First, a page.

Allan is one of the most promising members of an elite corp of international bodyguards based in China. He is known for using highly unorthodox and anti-trust building methods, from helping a VIP escape assassination in a pool, to forcing a VIP to ride on a car with explosives and detonated near him, but his decisions are right. He is hired by James, a wealthy Hong Kong businessman, to protect his girlfriend Michelle Leung, who is the only surviving witness to a mob murder. However, Michelle and Allan clash with one another almost immediately because she feels like she is under house arrest, while Allan is equally fed up because he is refused to join the Chinese Premier's bodyguard detail in China due to his duties to watch over Michelle.
Michelle eventually storms out of the house and goes to the shopping mall. Unknown to Michelle, the mall is crawling with mob assassins under disguise. A massive shoot-out ensues when the assassins attempt to kill her, but Allan shows up and protects her while taking out the assassins one by one. One of the assassins who posed as a police officer and killed by Allan during the shoot-out is the younger brother of Killer Wong, a former Chinese soldier who fought together with his brother. Wong seizes his brother's dead body from the police morgue and burns his brother's body later, and swearing vengeance on Allan.
In the meantime, Michelle is grateful towards Allan for saving her and develops feelings for him. The two grow closer as they gain a better understanding towards one another. Though Michelle is straightforward with her feelings for him, before Allan rejects her pursues because of his duties as her bodyguard.
Things come to a climax when Wong and a group of assassins storm the penthouse and start a gunfight. Ken was killed when he was shot by Wong himself. Allan eventually takes out all the other assailants until only Wong is left and engages Michelle's younger brother was shot in a foot when Wong spots his shoes lighting. Michelle breaks cover to hold up a stumbling Allan while James enters the house just as Wong recovers his gun. Wong points his gun at Michelle and asks the two men who is willing to take her place. James attempts to dissuade Wong from shooting by offering to pay Wong, but Wong refuses. Allan shields Michelle with his body and takes two shots but he manages to pull out the bayonet from his chest and throw it towards Wong's neck, killing him. The scene ends with Michelle holding the convulsing Allan and crying inconsolably whilst James watches on.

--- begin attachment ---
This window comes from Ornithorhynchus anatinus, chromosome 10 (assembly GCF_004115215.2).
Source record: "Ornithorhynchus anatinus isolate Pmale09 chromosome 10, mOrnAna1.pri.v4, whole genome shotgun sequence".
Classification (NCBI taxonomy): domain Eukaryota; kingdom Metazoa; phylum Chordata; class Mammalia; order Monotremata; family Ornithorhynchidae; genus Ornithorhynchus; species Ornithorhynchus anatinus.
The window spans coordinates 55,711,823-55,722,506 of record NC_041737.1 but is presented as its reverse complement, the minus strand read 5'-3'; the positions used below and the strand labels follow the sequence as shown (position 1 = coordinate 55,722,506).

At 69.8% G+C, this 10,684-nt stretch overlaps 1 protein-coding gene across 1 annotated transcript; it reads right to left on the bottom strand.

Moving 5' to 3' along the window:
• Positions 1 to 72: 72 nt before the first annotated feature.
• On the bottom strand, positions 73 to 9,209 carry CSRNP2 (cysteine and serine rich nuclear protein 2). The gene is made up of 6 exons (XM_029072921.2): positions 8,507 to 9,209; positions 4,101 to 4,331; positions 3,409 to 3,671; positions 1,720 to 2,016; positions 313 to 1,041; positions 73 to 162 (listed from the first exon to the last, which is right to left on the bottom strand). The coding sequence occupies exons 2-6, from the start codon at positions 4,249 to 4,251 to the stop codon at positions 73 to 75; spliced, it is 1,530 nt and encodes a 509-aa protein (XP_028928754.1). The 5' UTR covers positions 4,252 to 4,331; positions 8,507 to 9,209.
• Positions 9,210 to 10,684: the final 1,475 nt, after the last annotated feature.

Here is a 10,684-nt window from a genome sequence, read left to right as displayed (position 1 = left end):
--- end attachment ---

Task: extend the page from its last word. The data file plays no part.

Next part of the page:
Before the film ends, James drives Michelle to the border between Hong Kong and mainland China as she tries to see Allan a final time before he heads back to China but the guards at the checkpoint deny them entry into the mainland immediately. However, Allan leaves Michelle with the box that held the watch she had given to him as a present and he had tried to refuse. However, when she opens it, the box contains his own watch that he was originally wearing, while "Fat Po" receives Allan's payment money to fund his son's school tuition. Michelle cries out Allan's name just as his car drives away from the border back into the mainland.Jet Li as Allan Hui Ching-yeung (John Chang in the American release)
Christy Chung as Michelle Yeung
Sing Ngai as Killer Wong (Wang Wenjun in the American release)
Kent Cheng as Charlie Leung Kam-po ("Fat Po") (Sergeant Lau in the American release)
Joey Leung as Keung (Ken in the American release)
Ng Wai-kwok as James Song Sai-cheung
William Chu as Billy
Wong Kam-kong as Chiu Kwok-man (uncredited)
Wong Wah-woh as Coroner (uncredited)
Corey Yuen as Shopper in Mall (uncredited)
Gary Mak as Assassin in Shopping Center
Kevan Cummins as bodyguard to US President
Shooting took place in Hong Kong.
The film was banned in China after production was finished. However, Jet Li spoke against the censorship of his films. DVD was released in Region 1 in the United States on August 15, 2000, and Region 2 in the United Kingdom on 29 April 2002, it was distributed by Dimension Home Video.
Rotten Tomatoes, a review aggregator, reports that 71% of seven surveyed critics gave the film a positive review; the average rating is 5.5/10. Joey O'Byan of The Austin Chronicle rated it 2.5/5 stars and called it "lively, unpretentious fun". Aaron Beierle of DVD Talk rated it 2/5 stars and wrote, "An ok movie; sort of entertaining at times, but not great."